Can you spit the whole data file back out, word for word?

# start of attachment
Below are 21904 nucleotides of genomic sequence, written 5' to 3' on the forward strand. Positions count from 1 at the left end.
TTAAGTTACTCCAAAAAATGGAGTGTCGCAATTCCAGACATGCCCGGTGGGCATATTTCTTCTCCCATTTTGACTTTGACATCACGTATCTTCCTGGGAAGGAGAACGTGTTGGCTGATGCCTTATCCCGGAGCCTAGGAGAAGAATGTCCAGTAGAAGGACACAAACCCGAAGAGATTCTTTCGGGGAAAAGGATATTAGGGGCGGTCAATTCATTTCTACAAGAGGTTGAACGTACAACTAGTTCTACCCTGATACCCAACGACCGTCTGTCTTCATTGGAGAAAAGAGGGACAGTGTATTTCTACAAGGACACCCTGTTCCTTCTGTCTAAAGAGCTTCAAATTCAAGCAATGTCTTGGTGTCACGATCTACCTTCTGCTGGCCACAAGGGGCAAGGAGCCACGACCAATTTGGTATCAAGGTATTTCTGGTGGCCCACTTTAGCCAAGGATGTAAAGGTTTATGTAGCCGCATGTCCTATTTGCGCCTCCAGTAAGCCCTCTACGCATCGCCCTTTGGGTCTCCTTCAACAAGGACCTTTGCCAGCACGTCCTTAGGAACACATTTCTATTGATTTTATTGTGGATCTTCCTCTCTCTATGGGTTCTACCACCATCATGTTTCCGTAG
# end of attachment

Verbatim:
Below are 21904 nucleotides of genomic sequence, written 5' to 3' on the forward strand. Positions count from 1 at the left end.
TTAAGTTACTCCAAAAAATGGAGTGTCGCAATTCCAGACATGCCCGGTGGGCATATTTCTTCTCCCATTTTGACTTTGACATCACGTATCTTCCTGGGAAGGAGAACGTGTTGGCTGATGCCTTATCCCGGAGCCTAGGAGAAGAATGTCCAGTAGAAGGACACAAACCCGAAGAGATTCTTTCGGGGAAAAGGATATTAGGGGCGGTCAATTCATTTCTACAAGAGGTTGAACGTACAACTAGTTCTACCCTGATACCCAACGACCGTCTGTCTTCATTGGAGAAAAGAGGGACAGTGTATTTCTACAAGGACACCCTGTTCCTTCTGTCTAAAGAGCTTCAAATTCAAGCAATGTCTTGGTGTCACGATCTACCTTCTGCTGGCCACAAGGGGCAAGGAGCCACGACCAATTTGGTATCAAGGTATTTCTGGTGGCCCACTTTAGCCAAGGATGTAAAGGTTTATGTAGCCGCATGTCCTATTTGCGCCTCCAGTAAGCCCTCTACGCATCGCCCTTTGGGTCTCCTTCAACAAGGACCTTTGCCAGCACGTCCTTAGGAACACATTTCTATTGATTTTATTGTGGATCTTCCTCTCTCTATGGGTTCTACCACCATCATGTTTCCGTAG